So what happened here? We specified the URL to the WSDL file. The yaws_soap_lib:call/3 function then went to retrieve the file, parsed it, created a proper message, sent off the message, waited for the reply and finally returned a parsed reply as Erlang records.

Even though this is very convenient, we probably want do more than just one call to the web service. So to avoid retrieving and parsing the WSDL file for every call. We can do it in two steps:

1> inets:start().
2> Wsdl = yaws_soap_lib:initModel(
3> yaws_soap_lib:call(

To be able to work with the records that we get in the response, we can create a header file that we can include in our source code. In our example the generated '.hrl' file will look like this:

4> yaws_soap_lib:write_hrl(Wsdl, "/tmp/wfc.hrl").
5> {ok,Bin}=file:read_file("/tmp/wfc.hrl"),io:fwrite(binary_to_list(Bin)).
-record('soap:detail', {anyAttribs, choice}).
-record('soap:Fault', {anyAttribs, 'faultcode', 'faultstring', 'faultactor', 'detail'}).
-record('soap:Body', {anyAttribs, choice}).
-record('soap:Header', {anyAttribs, choice}).
-record('soap:Envelope', {anyAttribs, 'Header', 'Body', choice}).
-record('p:GetWeatherByPlaceNameResponse', {anyAttribs, 'GetWeatherByPlaceNameResult'}).
-record('p:GetWeatherByPlaceName', {anyAttribs, 'PlaceName'}).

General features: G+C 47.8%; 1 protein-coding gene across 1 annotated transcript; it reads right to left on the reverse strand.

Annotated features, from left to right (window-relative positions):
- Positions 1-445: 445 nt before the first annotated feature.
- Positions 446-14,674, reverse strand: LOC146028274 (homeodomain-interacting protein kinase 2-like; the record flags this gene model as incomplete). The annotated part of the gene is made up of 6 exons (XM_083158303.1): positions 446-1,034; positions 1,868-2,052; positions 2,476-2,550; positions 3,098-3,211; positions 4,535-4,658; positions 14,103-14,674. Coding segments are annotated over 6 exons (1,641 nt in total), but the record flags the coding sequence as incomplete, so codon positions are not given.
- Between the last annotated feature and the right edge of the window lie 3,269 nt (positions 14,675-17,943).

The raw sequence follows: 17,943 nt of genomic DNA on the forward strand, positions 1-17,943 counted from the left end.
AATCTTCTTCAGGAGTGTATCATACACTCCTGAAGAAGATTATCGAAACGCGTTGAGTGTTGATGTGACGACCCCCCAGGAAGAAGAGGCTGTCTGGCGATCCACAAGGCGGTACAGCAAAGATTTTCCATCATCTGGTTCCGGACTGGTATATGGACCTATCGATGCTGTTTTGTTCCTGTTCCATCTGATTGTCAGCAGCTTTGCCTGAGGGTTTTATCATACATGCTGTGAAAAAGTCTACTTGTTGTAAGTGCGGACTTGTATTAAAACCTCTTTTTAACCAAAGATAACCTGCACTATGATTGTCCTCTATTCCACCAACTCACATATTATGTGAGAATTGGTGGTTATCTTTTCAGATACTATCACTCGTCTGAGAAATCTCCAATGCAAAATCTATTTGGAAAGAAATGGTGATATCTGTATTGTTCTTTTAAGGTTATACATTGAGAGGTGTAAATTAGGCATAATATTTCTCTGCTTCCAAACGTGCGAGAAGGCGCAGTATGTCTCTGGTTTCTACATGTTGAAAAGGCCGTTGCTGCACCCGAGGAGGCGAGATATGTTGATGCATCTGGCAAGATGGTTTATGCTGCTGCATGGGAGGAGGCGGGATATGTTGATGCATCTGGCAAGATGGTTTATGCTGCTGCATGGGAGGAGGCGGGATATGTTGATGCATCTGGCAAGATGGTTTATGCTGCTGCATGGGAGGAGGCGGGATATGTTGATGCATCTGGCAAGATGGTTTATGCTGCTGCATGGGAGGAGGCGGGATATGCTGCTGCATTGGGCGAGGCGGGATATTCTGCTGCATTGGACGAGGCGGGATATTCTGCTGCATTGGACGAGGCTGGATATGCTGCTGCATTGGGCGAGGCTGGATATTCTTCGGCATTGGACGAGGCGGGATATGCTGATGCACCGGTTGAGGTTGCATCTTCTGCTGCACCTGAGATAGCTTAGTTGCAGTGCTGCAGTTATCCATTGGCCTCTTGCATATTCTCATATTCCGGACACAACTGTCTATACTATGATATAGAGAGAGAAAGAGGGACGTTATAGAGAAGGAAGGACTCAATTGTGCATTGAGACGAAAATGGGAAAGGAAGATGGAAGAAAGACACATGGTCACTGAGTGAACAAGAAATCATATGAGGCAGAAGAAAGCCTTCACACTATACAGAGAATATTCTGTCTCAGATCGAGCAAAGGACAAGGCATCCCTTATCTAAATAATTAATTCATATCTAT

-record('p:WeatherData', {anyAttribs, 'Day', 'WeatherImage', 'MaxTemperatureF', 
                          'MinTemperatureF', 'MaxTemperatureC', 'MinTemperatureC'}).
-record('p:ArrayOfWeatherData', {anyAttribs, 'WeatherData'}).
-record('p:WeatherForecasts', {anyAttribs, 'Latitude', 'Longitude', 'AllocationFactor', 
                               'FipsCode', 'PlaceName', 'StateCode', 'Status', 'Details'}).
-record('p:GetWeatherByZipCodeResponse', {anyAttribs, 'GetWeatherByZipCodeResult'}).
-record('p:GetWeatherByZipCode', {anyAttribs, 'ZipCode'}).

As you can see, every record in our header has an XML namespace prefix prepended in the name of the record. The prefix 'p' as shown above is the default prefix you'll get if you don't specify a prefix yourself. This is probably good enough, but if you want to set it to something else, you can do it as shown below:

6> yaws_soap_lib:initModel(... , "foo").           % foo is my prefix
7> yaws_soap_lib:write_hrl(... , ... , "foo").

Some final notes:

The SOAP server side

If we want to run our own weather service we need to take the WSDL and add our own location to it. Either we can just study the WSDL file to see which URL we need to change in the 'service' part of the document, or we can make use of some nice access functions that work on the #wsdl{} record that yaws_soap_lib:initModel/2 returned, as shown below:

8> Ops = yaws_soap_lib:wsdl_operations(Wsdl).
9> {ok,Op} = yaws_soap_lib:get_operation(Ops, "GetWeatherByPlaceName").
10> yaws_soap_lib:wsdl_op_address(Op).

Now, edit the WSDL file and change the above URL to something like this:

<wsdl:service name="WeatherForecast">
  <documentation xmlns=......
  <wsdl:port name="WeatherForecastSoap".....
    <soap:address location="http://localhost:8181/WeatherForecast.yaws" />